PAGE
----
|Born||August 10, 1834|
|Died||September 16, 1916|
Horace White (August 10, 1834 – September 16, 1916) was a United States journalist and financial expert, noted for his connection with the Chicago Tribune, the New York Evening Post, and The Nation.
White was born in Colebrook, New Hampshire. His father was a doctor. In 1837 his family moved to Beloit, Wisconsin, and White graduated at Beloit College in 1853. In 1854, he became city editor of the Chicago Evening Journal. In 1856-57 he served as assistant secretary of the National Kansas Committee.
As a reporter for the Chicago Tribune he accompanied Abraham Lincoln in 1858 in his campaign against Stephen A. Douglas, his account being published in Herndon's Life of Lincoln. As a result, he became friends with Lincoln and Henry Villard. Villard was covering the debates for the New-Yorker Staats-Zeitung. In 1861, White became the Washington correspondent of the Tribune. He headed a syndicate for the publication of Civil War news during 1864.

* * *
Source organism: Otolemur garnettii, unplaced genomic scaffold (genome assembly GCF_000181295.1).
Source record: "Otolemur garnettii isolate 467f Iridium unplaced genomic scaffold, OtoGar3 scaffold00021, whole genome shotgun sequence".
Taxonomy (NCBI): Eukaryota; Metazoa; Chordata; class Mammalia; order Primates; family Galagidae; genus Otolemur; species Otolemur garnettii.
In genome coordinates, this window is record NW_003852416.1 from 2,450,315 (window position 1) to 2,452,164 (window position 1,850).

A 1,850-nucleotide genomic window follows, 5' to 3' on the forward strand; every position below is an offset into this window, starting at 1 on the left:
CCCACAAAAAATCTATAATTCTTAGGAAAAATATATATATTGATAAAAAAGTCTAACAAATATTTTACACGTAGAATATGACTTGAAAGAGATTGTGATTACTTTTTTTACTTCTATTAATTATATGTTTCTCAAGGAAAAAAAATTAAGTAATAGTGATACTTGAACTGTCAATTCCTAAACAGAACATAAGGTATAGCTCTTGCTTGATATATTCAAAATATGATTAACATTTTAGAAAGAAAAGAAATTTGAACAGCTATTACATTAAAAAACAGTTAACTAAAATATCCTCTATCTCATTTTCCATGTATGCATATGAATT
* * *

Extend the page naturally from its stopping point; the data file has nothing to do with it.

From 1864 to 1874 he was editor in chief and one of the owners of the Chicago Tribune. He left the Tribune due to ill health. In 1877, he joined Villard to work successively in two railway firms, and then in 1881, when Villard bought the New York Evening Post and The Nation, White, along with Carl Schurz and Edwin L. Godkin, managed the enterprise. Schurz left in 1883, and Godkin assumed the role of editor in chief. In 1899, White succeeded Godkin as editor in chief, and he held that position until his retirement in 1903. In 1909, he was appointed to the New York State Commission on Speculation and Commodities. He was widely known for his able discussions of currency and banking problems.
He was struck by an automobile in New York City, and died shortly thereafter.
White is remembered as proponent of quality journalism aimed at public good. In his "School of Journalism" (1904) he wrote,
The question arises at this point, why are there so many black sheep in journalism? Why so many “fakes”? Why is the epidemic of “yellow journalism” so prevalent? This phrase is applied to newspapers which delight in sensations, crime, scandal, smut, funny pictures, caricatures and malicious or frivolous gossip about persons and things of no public concern. When I entered journalism, the press of the country, with only one exception that I can now recall, was clean, dignified and sober minded. It had various aims in life, aims political, literary, scientific, social, religious, reformatory and mixed, which were deemed by the conductors of the papers advantageous to the commonweal. To make money by pandering to the vices and follies of the community, and thus adding to the mass of vice and folly, was generally unthinkable.